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Evolving sales pitch for Dulles rail station


Dear Dr. Gridlock:

Ihave lived in this town for some time now, so the humidity could be affecting my memory. I remember the Dulles Access Road before the Toll Road existed. I remember being told that the original Eero Saarinen airport design had local lanes, airport-only lanes and mass transit running down the center and arriving aboveground at the front door of the terminal.

Robert Thomson is The Washington Post’s “Dr. Gridlock.” He answers travelers’ questions, listens to their complaints and shares their pain on the roads, trains and buses in the Washington region. View Archive

Can we go back to the original design? Shouldn’t we make it easier for travelers and tourists to get around town, or is that too European?

— Gregory Lloyd, Arlington

Reviewing the work of 20th-century planners, a historian might conclude they decided to build a big airport 26 miles from the central city and then figure out how to get people there. More than 50 years after the airport opened, planners still are unsure where to plunk down a transit station.

The main attribute of the airport site selected by President Dwight D. Eisenhower in 1958 was that it was in the middle of nowhere and so could accommodate the terminal and runways.

The access plan for the new airport took a while to gel. The airports authority’s history reflects that: “As Dulles was being designed, a complete study was made of the possibility of adjusting plans for future state and federal highways so that the airport would have access to adequate transportation arteries. This did not prove feasible, and the decision was made to construct an access highway.”

But the Dulles Access Road wasn’t enough. People wanted to go between D.C. and the airport. So Virginia built the Dulles Toll Road to provide local access, for a fee.

Unrealized transit plans have included monorails and rapid bus systems. The Post reported in 1985 that private investors wanted to build a $300 million rail line from the West Falls Church Metro station. The article noted that a mass-transit link to Dulles was rejected by Metro planners because of its high cost.

Plans to build a rail line had then been around for more than two decades. Federal officials had envisioned a rail line along the Dulles Access Road and reserved space for it. Today, construction work in the median extends west to Reston. Phase 2 will push the line through the airport and into Loudoun County.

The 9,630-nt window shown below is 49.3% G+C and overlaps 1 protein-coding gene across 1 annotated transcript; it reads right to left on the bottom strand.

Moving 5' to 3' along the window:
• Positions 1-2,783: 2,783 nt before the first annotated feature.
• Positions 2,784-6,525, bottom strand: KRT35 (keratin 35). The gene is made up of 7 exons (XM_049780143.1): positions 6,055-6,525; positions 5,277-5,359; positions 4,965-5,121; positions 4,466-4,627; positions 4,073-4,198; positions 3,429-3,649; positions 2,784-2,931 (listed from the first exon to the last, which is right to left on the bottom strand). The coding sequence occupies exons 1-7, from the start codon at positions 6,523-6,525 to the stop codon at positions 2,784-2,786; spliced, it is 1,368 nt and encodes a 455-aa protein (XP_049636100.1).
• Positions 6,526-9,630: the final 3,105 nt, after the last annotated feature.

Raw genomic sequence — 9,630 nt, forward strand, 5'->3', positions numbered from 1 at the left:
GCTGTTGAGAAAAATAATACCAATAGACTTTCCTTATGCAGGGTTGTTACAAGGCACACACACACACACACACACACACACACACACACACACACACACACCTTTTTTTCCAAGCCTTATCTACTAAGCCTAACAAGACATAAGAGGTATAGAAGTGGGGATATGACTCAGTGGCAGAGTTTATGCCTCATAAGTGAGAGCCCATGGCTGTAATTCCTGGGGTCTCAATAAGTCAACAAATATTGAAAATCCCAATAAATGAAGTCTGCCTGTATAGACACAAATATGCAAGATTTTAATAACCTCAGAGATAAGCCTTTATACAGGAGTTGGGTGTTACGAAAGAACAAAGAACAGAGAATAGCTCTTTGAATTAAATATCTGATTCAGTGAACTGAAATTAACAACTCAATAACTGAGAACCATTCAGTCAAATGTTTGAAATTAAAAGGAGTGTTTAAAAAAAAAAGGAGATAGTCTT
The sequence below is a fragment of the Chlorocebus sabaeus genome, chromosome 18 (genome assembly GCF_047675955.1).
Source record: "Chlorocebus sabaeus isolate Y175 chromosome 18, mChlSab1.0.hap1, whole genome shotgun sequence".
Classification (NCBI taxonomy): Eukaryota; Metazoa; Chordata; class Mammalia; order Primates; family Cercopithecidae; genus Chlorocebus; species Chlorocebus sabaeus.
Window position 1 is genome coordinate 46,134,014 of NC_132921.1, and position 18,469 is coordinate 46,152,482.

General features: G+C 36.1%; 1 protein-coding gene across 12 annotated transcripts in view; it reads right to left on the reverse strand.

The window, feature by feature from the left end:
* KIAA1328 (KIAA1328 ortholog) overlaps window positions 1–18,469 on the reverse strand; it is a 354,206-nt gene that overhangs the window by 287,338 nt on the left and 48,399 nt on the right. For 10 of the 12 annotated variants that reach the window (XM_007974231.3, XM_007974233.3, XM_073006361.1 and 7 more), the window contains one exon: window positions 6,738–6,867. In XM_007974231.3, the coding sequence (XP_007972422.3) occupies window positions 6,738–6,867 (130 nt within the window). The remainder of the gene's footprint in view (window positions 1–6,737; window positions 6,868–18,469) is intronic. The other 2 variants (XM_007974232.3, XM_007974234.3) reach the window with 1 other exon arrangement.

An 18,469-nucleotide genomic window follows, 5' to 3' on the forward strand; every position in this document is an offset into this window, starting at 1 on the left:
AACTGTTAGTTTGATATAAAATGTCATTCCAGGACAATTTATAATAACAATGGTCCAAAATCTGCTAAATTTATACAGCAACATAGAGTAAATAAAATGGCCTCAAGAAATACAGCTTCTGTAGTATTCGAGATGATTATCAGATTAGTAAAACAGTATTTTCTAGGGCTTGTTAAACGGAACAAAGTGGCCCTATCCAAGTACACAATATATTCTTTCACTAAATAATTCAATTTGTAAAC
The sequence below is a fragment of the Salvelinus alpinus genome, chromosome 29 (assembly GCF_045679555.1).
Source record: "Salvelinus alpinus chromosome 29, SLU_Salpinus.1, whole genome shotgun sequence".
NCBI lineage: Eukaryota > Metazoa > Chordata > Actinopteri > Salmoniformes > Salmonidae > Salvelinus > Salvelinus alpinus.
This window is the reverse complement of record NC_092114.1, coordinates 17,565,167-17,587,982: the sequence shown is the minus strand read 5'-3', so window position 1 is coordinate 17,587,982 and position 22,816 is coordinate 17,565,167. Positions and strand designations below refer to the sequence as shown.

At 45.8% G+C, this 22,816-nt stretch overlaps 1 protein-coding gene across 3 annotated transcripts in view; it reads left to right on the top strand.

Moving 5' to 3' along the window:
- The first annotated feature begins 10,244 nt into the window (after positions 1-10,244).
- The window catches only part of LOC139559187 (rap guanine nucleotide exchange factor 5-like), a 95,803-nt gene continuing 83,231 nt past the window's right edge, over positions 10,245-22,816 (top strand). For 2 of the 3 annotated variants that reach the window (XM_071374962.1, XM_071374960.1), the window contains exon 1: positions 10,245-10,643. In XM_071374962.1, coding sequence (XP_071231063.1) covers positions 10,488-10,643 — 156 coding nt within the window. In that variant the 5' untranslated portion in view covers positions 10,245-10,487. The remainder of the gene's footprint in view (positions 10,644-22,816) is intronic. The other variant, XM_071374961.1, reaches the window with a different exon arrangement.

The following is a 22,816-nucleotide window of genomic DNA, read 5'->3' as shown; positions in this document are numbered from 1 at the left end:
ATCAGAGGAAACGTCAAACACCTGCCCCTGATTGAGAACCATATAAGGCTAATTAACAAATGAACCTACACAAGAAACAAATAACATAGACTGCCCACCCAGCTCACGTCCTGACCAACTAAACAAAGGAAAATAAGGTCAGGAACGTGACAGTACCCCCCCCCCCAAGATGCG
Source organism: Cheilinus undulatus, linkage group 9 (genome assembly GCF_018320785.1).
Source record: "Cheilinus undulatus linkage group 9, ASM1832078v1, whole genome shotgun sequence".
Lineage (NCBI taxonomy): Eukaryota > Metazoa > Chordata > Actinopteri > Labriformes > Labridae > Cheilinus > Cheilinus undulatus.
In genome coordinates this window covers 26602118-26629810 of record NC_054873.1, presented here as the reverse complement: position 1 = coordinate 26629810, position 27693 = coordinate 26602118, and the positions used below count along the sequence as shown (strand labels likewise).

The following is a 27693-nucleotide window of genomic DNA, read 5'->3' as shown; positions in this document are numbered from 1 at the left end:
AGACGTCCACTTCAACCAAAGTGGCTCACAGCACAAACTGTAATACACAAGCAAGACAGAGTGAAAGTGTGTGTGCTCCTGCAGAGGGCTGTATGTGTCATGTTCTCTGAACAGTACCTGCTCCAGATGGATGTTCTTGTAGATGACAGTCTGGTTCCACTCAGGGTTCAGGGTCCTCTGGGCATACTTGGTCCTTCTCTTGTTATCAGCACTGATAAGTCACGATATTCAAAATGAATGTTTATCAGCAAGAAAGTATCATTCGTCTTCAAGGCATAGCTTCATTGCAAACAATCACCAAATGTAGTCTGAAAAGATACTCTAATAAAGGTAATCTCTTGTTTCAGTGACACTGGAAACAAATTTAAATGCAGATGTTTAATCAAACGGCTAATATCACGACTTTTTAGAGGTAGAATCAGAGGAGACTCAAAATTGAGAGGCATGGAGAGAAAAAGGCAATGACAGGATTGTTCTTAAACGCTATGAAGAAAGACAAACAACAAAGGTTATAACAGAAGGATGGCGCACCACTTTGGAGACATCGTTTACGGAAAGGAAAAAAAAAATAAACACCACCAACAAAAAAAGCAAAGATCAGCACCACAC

But costs go up, and our leaders have trouble looking past the next budget or the next election.

This is the issue they’ve created for 2011: Should the airport station be where it’s cheapest to build or where people are most likely to use it?

The U.S. Department of Transportation is anxious to help us solve that one. Maybe a little too anxious. Last week, Peter M. Rogoff, head of the Federal Transit Administration, suggested that the location will be of little consequence to fliers.

Sure, they would want the station to be convenient to the terminal, Rogoff said, but the station will mostly be for airport workers. After all, he said, “airports are also huge employment centers.”

Rogoff and the Department of Transportation are in this to help. They’re getting all the interested parties together to reduce the cost of the line’s second phase. That’s good, because it’s not fair to put such a heavy burden of financing on the backs of toll road drivers.

But this argument about the airport workers vs. the airport passengers is a bit of a bait and-switch. During all the twists and turns in the debates about a transit link to Dulles, the question about a train station was asked the way our letter writer asked it: “Shouldn’t we make it easier for travelers and tourists to get around town?”

Dear Dr. Gridlock:

There was a photo with Friday’s “A peek inside Metro’s new rail cars” [Metro section, B8] that shows the proposed new “digital destination screens.” Apparently, one will be able to get on a train that will pass through Metro Center and then, in order, Gallery Place, Bethesda, Friendship Heights, Tenleytown and Van Ness. What line is this?

Surely there isn’t a Crazy Quilt Line, but it suggests these newfangled digital things may err. Will Metro keep the print system maps on these cars?

— Abby Thomas, Silver Spring

That test sign won’t go any further than the plywood prototype of a new rail car where the photo was taken. But it’s not just for show. The new guide is an exciting innovation that riders on the 7000 series rail cars will find very friendly. And don’t despair: Metro also is updating the system map.

Dr. Gridlock also appears Thursday in Local Living. Comments and questions are welcome and may be used in a column, along with the writer’s name and home community. Write Dr. Gridlock at The Washington Post, 1150 15th St. NW, Washington, D.C. 20071 or
e-mail .


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